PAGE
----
She knows because her own son always asks to bring extra burritos in his school lunch for his friends.

 

"My burritos went from three, six to a dozen," Pedraza says.

 

Nicole Celaya, the community food system director at Food Link, says they "run across this all the time."

 

PICO California

Ever since President Trump came into office, we at Valley Public Radio have been reporting on his administration’s changes to federal immigration policy—like its so-called “zero tolerance policy” of prosecuting asylum applicants as well as rollbacks on temporary protected status from certain countries—and their consequences on San Joaquin Valley residents and businesses.

San Joaquin River Restoration Program

California is often at odds with the Trump administration, and the latest battleground could be in the issue of managing the state's precious water supply. At the same time the state's water board is considering major cuts to water sent to farms and cities, the Trump administration is taking its own actions. Last week the Trump administration served notice that it wants to renegotiate a 32-year-old agreement that governs how the state and federal projects operate and cooperate.

Monica Velez

About eight years ago Mirsa Urias was working at a restaurant in Bakersfield. She was the only person working up front and says it was business as usual until one man entered.

“He pointed a gun at me and said I had to give him money," the 30-year-old says in Spanish. "I gave him money and he went running out of the store and threatened me before that. He said if I didn’t give him the money he would shoot me.”

Amy Quinton / Capital Public Radio

Last week the Trump Administration proposed a set of major changes to the Endangered Species Act. It’s a big issue here in California, where protected species in the Sacramento-San Joaquin River Delta and in the Sierra have set off new efforts to protect critical habitat. Of course those measures have also proven to be controversial in many areas.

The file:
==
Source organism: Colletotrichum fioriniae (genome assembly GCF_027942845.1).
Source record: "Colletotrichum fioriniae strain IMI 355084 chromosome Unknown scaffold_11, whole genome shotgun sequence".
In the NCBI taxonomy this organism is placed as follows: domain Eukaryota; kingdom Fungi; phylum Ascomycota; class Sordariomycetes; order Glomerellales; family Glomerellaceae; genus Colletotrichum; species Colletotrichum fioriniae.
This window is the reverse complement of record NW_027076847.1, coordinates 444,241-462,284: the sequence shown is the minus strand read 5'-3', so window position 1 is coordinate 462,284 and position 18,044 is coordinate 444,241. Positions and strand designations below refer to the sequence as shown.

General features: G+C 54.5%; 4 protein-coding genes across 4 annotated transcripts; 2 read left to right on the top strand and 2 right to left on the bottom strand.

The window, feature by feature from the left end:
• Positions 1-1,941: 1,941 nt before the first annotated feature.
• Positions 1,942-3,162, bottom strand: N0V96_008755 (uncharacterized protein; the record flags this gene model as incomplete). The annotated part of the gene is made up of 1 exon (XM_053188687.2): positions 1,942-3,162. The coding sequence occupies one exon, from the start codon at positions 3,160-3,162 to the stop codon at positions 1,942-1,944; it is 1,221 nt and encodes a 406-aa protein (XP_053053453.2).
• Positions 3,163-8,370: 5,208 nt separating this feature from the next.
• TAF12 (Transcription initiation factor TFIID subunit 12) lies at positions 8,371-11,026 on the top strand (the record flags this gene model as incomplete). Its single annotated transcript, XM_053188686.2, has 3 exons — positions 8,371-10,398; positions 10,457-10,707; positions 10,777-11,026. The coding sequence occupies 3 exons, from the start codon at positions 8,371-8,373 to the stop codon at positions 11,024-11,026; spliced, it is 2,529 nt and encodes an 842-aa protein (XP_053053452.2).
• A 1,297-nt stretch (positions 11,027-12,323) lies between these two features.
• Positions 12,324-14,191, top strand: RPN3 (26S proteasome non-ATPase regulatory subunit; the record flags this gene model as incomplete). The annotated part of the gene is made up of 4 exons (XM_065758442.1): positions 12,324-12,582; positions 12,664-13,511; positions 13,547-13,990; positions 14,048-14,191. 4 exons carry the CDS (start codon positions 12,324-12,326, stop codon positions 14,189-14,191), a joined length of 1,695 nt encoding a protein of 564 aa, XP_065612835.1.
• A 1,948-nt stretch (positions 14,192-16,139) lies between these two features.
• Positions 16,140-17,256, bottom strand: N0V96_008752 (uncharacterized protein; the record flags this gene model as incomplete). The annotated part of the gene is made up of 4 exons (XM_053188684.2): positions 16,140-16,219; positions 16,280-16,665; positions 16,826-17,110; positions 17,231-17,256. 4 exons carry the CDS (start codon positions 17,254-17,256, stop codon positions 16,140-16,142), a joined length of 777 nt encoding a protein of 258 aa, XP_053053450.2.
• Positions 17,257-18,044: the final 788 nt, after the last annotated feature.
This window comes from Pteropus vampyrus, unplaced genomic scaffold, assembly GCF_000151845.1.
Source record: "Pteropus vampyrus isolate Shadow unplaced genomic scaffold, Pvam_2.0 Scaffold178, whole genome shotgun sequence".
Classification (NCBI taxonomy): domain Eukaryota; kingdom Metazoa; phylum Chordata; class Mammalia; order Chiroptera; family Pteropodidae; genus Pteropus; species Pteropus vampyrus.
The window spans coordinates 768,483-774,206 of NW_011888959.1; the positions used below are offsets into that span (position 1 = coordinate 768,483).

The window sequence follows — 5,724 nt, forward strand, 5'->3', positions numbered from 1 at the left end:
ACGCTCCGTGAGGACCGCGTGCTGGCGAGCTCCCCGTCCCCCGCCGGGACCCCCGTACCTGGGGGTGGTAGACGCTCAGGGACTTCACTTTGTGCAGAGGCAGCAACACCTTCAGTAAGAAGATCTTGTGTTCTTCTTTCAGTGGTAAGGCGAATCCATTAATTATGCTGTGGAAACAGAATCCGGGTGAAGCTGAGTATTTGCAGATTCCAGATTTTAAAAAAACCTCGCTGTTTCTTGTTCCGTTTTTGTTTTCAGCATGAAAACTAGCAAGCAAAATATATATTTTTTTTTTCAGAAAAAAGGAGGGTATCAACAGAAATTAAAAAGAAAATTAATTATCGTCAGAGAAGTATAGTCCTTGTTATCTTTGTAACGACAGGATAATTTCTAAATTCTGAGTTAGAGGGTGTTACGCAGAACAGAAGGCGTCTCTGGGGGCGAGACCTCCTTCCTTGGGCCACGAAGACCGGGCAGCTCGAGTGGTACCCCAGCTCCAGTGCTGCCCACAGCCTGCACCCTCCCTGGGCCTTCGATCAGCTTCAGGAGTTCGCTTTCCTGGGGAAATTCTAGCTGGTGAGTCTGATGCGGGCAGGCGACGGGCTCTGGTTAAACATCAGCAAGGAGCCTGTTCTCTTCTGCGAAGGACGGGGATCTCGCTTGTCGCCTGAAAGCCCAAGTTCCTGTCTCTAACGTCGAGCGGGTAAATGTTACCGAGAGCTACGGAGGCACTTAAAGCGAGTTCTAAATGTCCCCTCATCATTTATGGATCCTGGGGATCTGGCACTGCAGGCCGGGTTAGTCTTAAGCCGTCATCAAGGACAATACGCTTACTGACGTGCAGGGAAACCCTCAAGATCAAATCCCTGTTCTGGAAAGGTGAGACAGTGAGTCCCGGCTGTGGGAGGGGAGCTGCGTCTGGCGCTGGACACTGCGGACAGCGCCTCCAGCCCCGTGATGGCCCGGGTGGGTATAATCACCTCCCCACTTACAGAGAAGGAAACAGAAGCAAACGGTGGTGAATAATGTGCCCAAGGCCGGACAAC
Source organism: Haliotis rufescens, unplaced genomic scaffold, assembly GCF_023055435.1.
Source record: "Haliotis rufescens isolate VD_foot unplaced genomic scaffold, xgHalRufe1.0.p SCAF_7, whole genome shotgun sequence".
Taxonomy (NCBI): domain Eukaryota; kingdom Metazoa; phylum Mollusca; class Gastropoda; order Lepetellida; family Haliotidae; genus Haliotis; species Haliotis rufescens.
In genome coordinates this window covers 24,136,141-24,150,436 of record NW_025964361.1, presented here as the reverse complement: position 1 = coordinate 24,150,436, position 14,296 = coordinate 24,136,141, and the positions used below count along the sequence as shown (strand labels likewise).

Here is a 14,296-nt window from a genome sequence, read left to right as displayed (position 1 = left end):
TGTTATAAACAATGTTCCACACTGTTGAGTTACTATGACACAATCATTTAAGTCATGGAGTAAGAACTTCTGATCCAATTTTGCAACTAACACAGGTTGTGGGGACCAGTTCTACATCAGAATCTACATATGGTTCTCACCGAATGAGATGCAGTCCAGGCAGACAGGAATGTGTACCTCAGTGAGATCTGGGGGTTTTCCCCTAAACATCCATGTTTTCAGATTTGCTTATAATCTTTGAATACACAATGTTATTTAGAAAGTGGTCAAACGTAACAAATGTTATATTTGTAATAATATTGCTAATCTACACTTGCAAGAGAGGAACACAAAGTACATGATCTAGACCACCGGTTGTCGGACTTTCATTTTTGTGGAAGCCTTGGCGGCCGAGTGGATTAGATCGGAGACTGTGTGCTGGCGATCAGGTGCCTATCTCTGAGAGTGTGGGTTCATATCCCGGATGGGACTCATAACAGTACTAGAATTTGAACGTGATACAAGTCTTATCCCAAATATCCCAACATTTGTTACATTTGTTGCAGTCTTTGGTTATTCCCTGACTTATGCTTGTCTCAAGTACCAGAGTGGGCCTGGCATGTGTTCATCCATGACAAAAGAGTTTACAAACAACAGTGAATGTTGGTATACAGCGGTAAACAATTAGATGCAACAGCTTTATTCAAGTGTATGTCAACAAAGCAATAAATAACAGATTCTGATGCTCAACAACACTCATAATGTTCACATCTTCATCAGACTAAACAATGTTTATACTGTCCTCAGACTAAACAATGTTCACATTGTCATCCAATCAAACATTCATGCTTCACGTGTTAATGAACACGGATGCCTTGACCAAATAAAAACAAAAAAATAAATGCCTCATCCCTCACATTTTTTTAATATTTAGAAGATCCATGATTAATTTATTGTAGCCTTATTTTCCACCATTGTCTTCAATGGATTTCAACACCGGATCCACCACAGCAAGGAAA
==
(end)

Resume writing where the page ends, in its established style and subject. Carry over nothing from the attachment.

California Citrus Mutual

In response to the Trump administration’s tariffs on Chinese steel, the Chinese government over the weekend announced tariffs on many American products.

The list of 128 items with new tariffs includes almonds, oranges, grapes and dozens of other crops, which could threaten hundreds of millions of dollars in annual exports out of the San Joaquin Valley. 

Ezra David Romero / Valley Public Radio

The Tulare County Board of Supervisors on Tuesday endorsed an effort to cut the size of Giant Sequoia National Monument by over 70 percent. The proposal to shrink the monument came from Supervisor Steve Worthley, who used to work in the timber industry. He says the Forest Service isn’t doing a good job managing the monument, increasing the risk of wildfire.

“Leaving it as a national monument will only make it that much more difficult to engage in active management which is what is necessary,” said Worthley.

Lee Brand / Valley Public Radio

Fresno Mayor Lee Brand took office a little less than 30 days ago, and it’s been an eventful first month. Last week he unveiled his plan to tackle one of the city’s biggest issues – substandard rental housing - conditions that in many cases are unsafe and unhealthy. The plan, which includes a baseline inspection of the city’s existing rental apartments and homes, is one of the biggest changes in years in the way city hall works. It’s also the first big test of Brand’s new administration and his relationship with the city council as it goes up for a vote on Thursday.